Aggregating areas into larger regions is a common problem in spatial planning, geographic information science, and cartography. The aim can be to group administrative areal units into electoral districts or sales territories, in which case the problem is known as districting. In other cases, area aggregation is seen as a generalization or visualization task, which aims to reveal spatial patterns in geographic data. Despite these different motivations, the heart of the problem is the same: given a planar partition, one wants to aggregate several elements of this partition to regions. These often must have or exceed a particular size, be homogeneous with respect to some attribute, contiguous, and geometrically compact. Even simple problem variants are known to be NP-hard, meaning that there is no reasonable hope for an efficient exact algorithm. Nevertheless, the problem has been attacked with heuristic and exact methods. In this article we present a new exact method for area aggregation and compare it with a state-of-the-art method for the same problem. Our method results in a substantial decrease of the running time and, in particular, allowed us to solve certain instances that the existing method could not solve within five days. Both our new method and the existing method use integer linear programming, which allows existing problem solvers to be applied. Other than the existing method, however, our method employs a cutting-plane method, which is an advanced constraint-handling approach. We discuss this approach in detail and present its application to the aggregation of areas in choropleth maps.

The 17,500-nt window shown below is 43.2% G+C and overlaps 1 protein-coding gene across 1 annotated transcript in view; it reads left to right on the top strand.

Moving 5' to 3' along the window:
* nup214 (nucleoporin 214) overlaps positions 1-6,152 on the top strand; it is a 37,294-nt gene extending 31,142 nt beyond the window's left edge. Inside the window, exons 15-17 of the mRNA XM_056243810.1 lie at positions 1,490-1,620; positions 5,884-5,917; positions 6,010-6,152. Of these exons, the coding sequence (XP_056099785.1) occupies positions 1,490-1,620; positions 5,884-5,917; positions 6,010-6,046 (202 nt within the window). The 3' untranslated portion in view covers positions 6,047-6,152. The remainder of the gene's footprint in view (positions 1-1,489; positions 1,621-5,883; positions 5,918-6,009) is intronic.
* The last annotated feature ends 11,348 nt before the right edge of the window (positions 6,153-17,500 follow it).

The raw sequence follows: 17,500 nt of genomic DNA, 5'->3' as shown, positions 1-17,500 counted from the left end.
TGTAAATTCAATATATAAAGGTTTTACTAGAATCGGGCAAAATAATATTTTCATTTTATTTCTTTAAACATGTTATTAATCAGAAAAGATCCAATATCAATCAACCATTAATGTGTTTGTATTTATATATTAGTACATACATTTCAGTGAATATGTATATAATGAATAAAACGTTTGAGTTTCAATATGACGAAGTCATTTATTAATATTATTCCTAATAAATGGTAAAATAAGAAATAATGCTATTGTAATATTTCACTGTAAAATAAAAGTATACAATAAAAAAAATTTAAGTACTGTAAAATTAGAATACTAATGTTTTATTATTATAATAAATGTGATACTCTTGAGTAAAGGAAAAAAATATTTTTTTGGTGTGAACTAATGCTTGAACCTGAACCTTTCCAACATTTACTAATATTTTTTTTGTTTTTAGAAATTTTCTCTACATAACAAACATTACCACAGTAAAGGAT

Creative Commons License

Creative Commons Attribution 3.0 License
This work is licensed under a Creative Commons Attribution 3.0 License.